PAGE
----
The French word “dérive” is variously translated in English as “drift,” “drifting” or “unplanned journey,” and in the early months of the pandemic and subsequent lockdown, actress Jessica Lange embarked on a dérive of her own. photographed the suddenly eerily quiet streets of New York City with her Leica camera.
She lives in New York City, although she travels and works extensively. She is currently in Ireland filming Long Day’s Journey Into Night for the third time, in which she plays Mary Tyrone. Lange took on the role in stage productions in London and won a Tony Award in 2016, a Broadway production.
The two-time Academy Award winner, who also boasts three Emmys and a slew of other hardware for her career, has spent much of her life returning to her cabin in northern Minnesota, not far from Cloquet, where she was born 73 before an extraordinarily eventful years.
In late 2020 and early 2021, Lange spent six months learning about French philosopher Guy Debord’s 1956 Theory of the Dérive, on a tip from her Brooklyn-based musician son, Walker. When you go with the flow, Debord posited, “you drop all your usual motives for movement and action and let yourself be drawn in by the attractions – mostly urban and the encounters that you find there.”
Lange’s third photo collection published by powerHouse Books and fifth overall, “Dérive” captures discreet, blunt moments in a poignantly young, mysteriously distant tale. The uncropped black and white images of homeless New Yorkers, of buildings and sidewalks devoid of human hustle and bustle, of New Yorkers of all kinds, mostly isolated, seen through windows, on stairs, on bridges – the photographs add up to a kind of film, like the unique one Cine story “La Jetée” by Chris Marker from 1962, chronicling the times in between.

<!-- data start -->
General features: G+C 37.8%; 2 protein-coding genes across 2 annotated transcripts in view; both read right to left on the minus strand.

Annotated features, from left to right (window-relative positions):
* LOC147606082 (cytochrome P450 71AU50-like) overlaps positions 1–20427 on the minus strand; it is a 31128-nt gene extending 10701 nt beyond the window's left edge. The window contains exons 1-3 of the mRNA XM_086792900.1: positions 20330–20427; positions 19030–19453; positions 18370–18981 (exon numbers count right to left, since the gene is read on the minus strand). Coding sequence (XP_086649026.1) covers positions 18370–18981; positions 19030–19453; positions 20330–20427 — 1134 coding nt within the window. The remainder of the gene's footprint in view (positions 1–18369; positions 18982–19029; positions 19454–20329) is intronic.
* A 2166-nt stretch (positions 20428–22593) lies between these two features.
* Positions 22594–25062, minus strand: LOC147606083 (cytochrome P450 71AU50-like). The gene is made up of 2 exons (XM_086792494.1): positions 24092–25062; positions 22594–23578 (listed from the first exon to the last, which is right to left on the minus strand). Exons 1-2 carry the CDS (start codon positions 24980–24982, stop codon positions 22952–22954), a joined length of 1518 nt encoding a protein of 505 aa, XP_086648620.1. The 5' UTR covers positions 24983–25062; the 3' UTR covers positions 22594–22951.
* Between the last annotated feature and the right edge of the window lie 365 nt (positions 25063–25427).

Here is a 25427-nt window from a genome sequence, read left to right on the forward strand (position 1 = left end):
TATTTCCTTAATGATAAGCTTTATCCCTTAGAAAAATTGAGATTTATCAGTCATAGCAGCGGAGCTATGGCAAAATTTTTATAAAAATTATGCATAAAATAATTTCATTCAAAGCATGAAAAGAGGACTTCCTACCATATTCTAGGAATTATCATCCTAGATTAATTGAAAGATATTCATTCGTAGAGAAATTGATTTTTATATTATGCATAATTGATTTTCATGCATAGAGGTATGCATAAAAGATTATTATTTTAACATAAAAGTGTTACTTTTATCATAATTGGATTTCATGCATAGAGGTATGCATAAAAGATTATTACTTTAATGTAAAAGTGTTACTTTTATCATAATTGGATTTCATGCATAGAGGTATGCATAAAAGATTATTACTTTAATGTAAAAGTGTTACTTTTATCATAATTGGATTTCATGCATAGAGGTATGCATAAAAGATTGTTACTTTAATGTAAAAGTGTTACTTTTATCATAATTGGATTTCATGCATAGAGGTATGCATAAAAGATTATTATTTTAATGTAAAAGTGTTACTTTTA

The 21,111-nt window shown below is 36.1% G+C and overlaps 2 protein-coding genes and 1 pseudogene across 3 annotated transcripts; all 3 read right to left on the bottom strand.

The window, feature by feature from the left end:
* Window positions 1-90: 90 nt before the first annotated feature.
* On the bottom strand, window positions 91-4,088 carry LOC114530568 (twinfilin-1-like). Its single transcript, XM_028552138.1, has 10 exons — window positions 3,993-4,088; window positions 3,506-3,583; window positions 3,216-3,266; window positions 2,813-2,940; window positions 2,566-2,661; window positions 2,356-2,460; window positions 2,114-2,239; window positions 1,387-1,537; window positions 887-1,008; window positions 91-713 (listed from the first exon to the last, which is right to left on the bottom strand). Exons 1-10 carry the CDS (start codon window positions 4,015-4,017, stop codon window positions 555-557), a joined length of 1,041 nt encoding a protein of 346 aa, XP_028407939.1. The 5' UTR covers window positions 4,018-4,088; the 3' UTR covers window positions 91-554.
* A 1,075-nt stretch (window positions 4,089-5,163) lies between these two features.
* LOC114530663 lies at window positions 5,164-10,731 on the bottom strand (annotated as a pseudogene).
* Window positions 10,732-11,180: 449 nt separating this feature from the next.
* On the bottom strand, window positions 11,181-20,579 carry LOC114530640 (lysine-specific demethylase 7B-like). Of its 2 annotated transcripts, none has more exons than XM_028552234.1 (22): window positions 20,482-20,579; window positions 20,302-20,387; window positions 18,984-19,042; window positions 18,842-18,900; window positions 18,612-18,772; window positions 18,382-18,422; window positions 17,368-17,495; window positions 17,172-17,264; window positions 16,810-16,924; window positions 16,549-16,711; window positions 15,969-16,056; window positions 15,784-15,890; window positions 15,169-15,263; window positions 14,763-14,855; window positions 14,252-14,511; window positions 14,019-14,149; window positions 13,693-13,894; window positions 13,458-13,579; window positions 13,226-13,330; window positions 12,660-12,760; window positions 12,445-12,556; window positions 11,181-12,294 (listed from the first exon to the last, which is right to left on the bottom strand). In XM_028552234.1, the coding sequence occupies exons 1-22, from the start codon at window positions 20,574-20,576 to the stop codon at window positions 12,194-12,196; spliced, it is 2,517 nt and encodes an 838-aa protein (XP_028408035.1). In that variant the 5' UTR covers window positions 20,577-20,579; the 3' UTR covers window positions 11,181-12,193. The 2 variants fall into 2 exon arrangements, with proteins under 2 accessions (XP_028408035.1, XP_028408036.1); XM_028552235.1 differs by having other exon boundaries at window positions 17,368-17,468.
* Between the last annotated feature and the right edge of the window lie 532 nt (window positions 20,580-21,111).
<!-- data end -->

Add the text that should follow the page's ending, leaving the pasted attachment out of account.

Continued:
“One thing photography has taught me,” she said over the phone at a hotel in County Wicklow, south of Dublin, “is patience. It’s a good lesson for me.” This Saturday, as part of the Chicago Humanities Festival, Lange will discuss “Dérive,” her life and career, and what else is coming up, in conversation with Adam Gopnik, a staff writer at The New Yorker. speak. The following has been edited for length and clarity.
Q: When you look back on the time you took the photos in your new book, does it feel new to you? Away?
A: It was such a special time. At the beginning of the pandemic, New York, like Chicago and so many other cities, certainly changed overnight. It was pretty amazing. People who were able to walk — and I later went to my cabin in northern Minnesota — many of us have walked for a while after lockdown. Five months later, in October 2020, I came back. And the city was still completely closed. We tend to forget that time, which is strange: thousands of people die every day, hospitals are overcrowded. What interested me was these first effects of the pandemic, the first wave. In the spring of 2021, the city began to come alive again. You began to feel and see signs of hope, much of which had to do with spring itself.
Q: The book started with a suggestion from your son…
A: Thank god for this suggestion! This notion of derive, in the six months i took to document the city, it became a regular practice. I roamed the city several times a week with this theory of drifting. So yes. It actually helped me get through that time in New York. Just wander the streets and stop and talk to people, many of whom are homeless, and learn about their history. I don’t know, it sounds cheesy, but it was an unexpected gift. Just to talk to people, in the context of blocks and blocks from nobody.